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Bush, Cheney daughters woo Colorado’s women

Colorado’s second-in-command joins First Twins, Liz Cheney

By Leigh E. Rich

According to Barbara, Bush-Cheney country is all grassroots.

Barbara Bush, that is, the younger.

Named for her grandmother and the former first lady—whom twin sister Jenna dubbed “Barbara ‘the enforcer’ Bush” at Tuesday’s “W is for Women” panel—the junior Barbara boasted that her father’s current bid is the “biggest grassroots effort in the history of presidential politics.”

Such a claim to fame may be vital in this election, as many partisan staffers on all sides have maintained in recent weeks that such person-to-person support will be a deciding factor come Nov. 2.

And that seemed to be the force behind Tuesday’s GOP stump at the University of Denver that featured the First Twins, veep daughter and public policy researcher Liz Cheney, Colorado Lt. Gov. Jane Norton, and breast cancer activist and former Hungarian Ambassador Nancy Brinker.

“What you guys do here on the ground will determine who wins Colorado,” Cheney said.

About a hundred women, college-age and beyond, turned out for the afternoon event on “national security and women’s issues”—which included how the Bush plan will affect women’s health care—held in a small lecture room in DU’s Sturm Hall. A handful of men joined in as well, and both genders were poised with disposable cameras and cell phones, ready to capture the twins for posterity.

But the Bush sisters didn’t stay long, nor did they speak directly to women’s issues.

Jenna reiterated her father’s often-heard campaign anecdote about how First Lady Laura Bush agreed to marry Dubya so long as she never had to give a speech.

“Wrong family, mom,” Jenna said, pointing out that Mrs. Bush has given more than 30 in this election alone.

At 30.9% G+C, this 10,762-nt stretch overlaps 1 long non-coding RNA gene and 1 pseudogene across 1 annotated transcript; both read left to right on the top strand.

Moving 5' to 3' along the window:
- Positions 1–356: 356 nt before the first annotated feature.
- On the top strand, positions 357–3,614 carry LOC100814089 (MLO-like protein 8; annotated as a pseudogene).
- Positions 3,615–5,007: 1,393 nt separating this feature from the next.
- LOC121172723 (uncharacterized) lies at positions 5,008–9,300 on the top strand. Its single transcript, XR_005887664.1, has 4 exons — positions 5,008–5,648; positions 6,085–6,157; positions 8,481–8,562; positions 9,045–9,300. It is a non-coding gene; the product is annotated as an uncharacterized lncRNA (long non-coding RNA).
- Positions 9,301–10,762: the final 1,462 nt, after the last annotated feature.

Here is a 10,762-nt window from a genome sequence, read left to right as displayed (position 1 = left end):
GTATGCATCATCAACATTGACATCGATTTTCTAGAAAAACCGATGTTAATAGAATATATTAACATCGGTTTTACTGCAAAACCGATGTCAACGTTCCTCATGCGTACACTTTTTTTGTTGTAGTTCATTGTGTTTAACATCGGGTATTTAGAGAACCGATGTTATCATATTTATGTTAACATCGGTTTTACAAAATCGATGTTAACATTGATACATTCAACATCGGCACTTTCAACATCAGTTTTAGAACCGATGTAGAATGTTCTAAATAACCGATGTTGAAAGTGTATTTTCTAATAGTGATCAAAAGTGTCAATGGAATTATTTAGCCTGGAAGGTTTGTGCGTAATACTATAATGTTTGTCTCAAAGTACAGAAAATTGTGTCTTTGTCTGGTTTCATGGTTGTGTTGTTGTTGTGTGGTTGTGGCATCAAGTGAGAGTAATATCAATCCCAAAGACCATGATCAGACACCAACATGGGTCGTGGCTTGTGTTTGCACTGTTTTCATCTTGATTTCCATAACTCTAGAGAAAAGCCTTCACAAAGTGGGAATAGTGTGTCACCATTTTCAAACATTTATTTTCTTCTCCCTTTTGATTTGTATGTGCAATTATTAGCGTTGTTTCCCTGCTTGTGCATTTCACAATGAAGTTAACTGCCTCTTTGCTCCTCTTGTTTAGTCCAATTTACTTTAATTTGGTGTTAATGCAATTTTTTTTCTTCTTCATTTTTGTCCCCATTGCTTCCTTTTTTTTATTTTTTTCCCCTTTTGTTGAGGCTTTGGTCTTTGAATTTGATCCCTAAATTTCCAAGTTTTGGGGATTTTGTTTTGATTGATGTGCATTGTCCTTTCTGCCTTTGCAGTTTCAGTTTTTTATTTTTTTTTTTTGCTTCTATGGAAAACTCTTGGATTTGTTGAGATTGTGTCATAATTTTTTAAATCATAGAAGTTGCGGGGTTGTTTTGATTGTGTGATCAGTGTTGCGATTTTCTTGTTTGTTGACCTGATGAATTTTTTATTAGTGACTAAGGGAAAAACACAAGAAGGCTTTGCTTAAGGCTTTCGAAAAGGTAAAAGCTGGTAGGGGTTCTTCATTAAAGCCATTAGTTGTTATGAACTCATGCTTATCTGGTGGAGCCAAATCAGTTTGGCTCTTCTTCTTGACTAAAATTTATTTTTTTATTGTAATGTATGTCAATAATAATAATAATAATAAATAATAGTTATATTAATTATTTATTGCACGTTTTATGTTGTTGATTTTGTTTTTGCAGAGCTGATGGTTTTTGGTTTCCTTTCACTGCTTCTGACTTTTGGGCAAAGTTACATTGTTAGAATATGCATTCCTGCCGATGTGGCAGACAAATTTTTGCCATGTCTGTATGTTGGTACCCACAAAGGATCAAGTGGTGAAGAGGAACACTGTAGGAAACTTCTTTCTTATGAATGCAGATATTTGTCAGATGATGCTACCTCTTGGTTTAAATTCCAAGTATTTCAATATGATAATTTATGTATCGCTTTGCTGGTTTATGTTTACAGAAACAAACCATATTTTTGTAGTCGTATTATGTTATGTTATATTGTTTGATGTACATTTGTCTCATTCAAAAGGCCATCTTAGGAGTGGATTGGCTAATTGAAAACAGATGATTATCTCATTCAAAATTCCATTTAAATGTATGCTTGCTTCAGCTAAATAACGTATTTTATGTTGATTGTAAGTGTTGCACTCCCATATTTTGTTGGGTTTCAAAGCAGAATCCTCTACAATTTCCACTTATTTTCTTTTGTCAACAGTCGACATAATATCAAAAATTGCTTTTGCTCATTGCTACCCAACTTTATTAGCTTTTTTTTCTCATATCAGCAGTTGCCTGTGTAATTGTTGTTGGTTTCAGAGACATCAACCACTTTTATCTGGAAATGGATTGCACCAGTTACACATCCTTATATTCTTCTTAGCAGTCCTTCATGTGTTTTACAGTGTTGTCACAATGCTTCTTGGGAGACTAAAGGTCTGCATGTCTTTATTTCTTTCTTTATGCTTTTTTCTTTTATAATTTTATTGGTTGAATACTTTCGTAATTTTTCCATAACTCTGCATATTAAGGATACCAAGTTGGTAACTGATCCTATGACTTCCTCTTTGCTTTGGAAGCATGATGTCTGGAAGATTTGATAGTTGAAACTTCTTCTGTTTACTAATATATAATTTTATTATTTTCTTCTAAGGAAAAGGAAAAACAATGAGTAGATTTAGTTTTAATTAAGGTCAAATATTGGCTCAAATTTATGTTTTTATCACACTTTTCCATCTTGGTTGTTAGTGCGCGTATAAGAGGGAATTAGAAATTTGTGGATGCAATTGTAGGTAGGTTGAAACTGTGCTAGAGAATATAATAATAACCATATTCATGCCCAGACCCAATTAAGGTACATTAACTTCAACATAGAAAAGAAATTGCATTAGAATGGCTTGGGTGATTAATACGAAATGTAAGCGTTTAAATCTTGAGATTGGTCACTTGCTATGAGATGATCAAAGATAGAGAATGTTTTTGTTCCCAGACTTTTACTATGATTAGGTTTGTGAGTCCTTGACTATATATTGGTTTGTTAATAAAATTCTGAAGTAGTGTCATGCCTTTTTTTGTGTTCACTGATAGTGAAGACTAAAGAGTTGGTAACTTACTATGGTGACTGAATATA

The statistic prompted wows from the crowd, which also cheered as Barbara proclaimed that “one huge benefit of voting for (my dad) is that you get to keep my mom in the White House for four more years.”

The first lady’s popularity, Barbara added to a round of laughter, is “a little bit like having a rock star for a mom, except she’s in bed by 9:30.”

But the daughters sang their father’s praises as well, deeming him open-minded, down-to-earth, humorous and “extremely disciplined.”

He is a “role model of discipline,” Jenna said, “ … running a marathon at the age of 45 and reading the Bible daily.”

Most importantly, however, they say their “dad is a great president” and someone who “always supports his team to the very last pitch.”

“There is so much energy in this state to reelect my dad,” Jenna said of Colorado’s GOP support, telling the mostly female group that “it’s really important that he’s reelected.”

While Jenna repeated her father’s common stump about the strides Afghan women have made because of America’s war on terror, Barbara stole another line from her mother’s campaign trail—pointing out that the Bush administration has two, strong women leaders in domestic policy adviser Margaret Spellings and national security adviser Condoleezza Rice.